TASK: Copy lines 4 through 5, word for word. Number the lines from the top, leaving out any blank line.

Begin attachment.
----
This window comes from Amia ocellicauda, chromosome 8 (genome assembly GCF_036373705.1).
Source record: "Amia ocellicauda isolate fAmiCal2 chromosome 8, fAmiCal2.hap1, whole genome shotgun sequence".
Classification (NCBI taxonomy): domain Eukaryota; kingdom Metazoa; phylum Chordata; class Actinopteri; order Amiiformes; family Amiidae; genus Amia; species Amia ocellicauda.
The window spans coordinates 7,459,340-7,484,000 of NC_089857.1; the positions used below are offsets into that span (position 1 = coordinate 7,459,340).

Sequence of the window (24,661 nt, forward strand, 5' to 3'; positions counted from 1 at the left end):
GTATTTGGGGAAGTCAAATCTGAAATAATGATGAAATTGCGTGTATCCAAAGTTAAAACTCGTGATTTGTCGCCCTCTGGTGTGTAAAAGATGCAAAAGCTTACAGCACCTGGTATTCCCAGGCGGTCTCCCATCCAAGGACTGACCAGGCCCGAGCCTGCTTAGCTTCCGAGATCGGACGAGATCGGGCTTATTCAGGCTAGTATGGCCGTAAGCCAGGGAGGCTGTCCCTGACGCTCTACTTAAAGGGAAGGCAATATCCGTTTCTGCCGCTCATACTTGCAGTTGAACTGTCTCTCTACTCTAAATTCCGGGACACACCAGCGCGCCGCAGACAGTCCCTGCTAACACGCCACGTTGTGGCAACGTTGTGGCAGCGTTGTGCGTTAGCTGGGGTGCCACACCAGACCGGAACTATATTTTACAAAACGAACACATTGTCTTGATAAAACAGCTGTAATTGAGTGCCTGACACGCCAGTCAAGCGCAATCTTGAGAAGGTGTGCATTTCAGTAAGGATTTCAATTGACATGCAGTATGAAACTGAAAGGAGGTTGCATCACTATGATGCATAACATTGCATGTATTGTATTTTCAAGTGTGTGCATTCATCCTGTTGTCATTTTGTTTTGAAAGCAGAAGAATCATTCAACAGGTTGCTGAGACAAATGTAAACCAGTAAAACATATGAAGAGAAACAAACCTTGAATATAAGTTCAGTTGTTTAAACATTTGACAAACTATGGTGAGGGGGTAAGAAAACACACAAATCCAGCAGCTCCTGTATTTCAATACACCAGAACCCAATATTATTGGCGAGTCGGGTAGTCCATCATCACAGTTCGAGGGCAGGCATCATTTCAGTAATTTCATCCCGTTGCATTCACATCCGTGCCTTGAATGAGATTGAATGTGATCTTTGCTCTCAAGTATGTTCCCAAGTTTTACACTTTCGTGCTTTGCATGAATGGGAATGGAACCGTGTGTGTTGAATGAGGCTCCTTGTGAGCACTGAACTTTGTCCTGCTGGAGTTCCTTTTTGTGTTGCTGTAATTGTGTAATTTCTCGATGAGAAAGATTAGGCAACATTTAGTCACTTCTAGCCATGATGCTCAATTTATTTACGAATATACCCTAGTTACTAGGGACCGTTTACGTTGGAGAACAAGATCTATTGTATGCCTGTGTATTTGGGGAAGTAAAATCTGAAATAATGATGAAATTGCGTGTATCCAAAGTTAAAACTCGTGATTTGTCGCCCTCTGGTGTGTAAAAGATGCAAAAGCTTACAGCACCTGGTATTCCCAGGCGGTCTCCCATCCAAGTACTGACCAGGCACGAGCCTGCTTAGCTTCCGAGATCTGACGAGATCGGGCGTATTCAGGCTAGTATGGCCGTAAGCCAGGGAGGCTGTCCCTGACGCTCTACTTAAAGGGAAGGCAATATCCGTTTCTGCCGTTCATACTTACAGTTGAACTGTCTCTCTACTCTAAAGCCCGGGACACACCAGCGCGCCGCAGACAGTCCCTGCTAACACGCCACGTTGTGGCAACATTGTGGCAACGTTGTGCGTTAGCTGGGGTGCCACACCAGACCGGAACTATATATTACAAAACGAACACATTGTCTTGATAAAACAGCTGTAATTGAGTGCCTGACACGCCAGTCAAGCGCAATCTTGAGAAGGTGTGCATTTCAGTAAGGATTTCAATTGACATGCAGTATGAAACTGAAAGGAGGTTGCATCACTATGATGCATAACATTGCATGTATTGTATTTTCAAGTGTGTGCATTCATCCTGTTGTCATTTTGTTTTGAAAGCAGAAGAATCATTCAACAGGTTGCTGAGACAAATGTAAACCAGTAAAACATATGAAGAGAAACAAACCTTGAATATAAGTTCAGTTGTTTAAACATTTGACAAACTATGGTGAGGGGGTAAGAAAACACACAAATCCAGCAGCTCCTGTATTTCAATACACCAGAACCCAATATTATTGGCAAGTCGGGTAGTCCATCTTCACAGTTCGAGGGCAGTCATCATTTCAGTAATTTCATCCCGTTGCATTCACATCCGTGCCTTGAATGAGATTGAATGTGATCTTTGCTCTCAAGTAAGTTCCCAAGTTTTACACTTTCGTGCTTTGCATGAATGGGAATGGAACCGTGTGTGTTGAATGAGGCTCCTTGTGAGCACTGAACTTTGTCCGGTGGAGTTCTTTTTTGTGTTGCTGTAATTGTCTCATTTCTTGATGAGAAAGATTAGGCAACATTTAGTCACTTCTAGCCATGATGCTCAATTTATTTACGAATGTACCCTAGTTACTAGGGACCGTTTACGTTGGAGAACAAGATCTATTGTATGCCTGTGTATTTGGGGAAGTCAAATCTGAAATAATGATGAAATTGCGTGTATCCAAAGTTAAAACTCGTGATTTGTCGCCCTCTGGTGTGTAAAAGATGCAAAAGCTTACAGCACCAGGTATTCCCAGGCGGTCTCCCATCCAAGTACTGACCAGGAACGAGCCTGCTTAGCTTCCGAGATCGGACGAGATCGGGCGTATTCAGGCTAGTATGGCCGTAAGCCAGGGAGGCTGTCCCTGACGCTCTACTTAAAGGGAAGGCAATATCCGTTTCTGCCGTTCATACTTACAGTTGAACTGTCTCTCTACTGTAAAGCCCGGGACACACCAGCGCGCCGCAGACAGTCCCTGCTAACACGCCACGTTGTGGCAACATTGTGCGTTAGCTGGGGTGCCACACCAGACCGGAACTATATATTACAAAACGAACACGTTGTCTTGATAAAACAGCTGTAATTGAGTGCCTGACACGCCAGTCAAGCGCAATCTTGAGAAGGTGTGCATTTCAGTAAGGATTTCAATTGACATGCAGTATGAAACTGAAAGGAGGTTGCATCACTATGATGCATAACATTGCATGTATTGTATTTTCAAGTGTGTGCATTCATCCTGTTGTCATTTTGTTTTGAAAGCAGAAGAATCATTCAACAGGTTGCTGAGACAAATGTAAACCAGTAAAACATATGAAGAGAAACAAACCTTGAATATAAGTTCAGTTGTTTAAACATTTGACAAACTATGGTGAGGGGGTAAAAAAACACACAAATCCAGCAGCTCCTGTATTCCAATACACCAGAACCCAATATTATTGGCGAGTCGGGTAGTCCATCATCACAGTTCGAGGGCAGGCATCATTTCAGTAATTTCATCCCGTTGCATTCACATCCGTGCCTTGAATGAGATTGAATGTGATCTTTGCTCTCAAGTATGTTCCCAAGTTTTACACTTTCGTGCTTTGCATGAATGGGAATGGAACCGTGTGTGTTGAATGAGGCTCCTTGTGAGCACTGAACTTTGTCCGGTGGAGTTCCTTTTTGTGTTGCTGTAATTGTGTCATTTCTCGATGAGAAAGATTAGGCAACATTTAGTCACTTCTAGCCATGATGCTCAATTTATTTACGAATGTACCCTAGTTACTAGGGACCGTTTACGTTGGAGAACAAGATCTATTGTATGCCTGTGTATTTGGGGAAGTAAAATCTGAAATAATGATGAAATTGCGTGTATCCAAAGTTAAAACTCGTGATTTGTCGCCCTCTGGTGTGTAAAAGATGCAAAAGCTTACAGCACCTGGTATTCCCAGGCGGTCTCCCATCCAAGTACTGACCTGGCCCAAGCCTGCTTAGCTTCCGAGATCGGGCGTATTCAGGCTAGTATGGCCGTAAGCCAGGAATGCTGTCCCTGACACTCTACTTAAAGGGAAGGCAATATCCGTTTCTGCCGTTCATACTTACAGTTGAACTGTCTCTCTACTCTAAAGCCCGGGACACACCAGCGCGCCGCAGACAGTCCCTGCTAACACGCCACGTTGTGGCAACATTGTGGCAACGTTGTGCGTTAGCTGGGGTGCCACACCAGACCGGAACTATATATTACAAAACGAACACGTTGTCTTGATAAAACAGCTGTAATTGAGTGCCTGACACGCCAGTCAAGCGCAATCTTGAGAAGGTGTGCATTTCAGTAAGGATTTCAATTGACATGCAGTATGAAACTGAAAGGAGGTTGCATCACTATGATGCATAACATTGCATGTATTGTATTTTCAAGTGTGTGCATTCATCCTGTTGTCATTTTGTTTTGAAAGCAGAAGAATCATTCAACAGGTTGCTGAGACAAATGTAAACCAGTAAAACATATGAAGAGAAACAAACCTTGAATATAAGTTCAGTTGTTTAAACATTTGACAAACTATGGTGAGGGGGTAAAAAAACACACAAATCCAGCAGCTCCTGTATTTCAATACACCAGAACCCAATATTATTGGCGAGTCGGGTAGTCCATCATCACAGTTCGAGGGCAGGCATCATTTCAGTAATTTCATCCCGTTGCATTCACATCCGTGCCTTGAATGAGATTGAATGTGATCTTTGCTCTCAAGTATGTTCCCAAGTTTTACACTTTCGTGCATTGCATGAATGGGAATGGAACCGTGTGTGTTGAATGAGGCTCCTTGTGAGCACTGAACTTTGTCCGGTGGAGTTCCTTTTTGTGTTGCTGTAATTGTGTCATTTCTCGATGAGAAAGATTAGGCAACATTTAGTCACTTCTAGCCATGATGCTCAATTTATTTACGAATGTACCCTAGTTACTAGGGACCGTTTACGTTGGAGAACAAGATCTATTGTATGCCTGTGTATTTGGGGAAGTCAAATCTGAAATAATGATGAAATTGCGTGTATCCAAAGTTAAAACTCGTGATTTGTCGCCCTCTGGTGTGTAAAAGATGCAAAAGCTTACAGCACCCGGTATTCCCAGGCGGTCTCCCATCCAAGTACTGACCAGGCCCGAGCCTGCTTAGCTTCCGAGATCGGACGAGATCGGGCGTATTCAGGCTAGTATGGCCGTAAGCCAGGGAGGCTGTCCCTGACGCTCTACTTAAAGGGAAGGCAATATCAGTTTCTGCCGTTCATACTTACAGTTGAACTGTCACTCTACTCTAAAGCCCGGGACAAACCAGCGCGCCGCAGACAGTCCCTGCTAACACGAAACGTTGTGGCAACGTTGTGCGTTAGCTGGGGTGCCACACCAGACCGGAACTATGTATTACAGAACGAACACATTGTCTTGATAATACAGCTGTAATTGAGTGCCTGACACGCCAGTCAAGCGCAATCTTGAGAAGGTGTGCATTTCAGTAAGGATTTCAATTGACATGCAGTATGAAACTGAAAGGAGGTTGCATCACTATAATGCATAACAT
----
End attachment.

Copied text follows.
The window spans coordinates 7,459,340-7,484,000 of NC_089857.1; the positions used below are offsets into that span (position 1 = coordinate 7,459,340).

Sequence of the window (24,661 nt, forward strand, 5' to 3'; positions counted from 1 at the left end):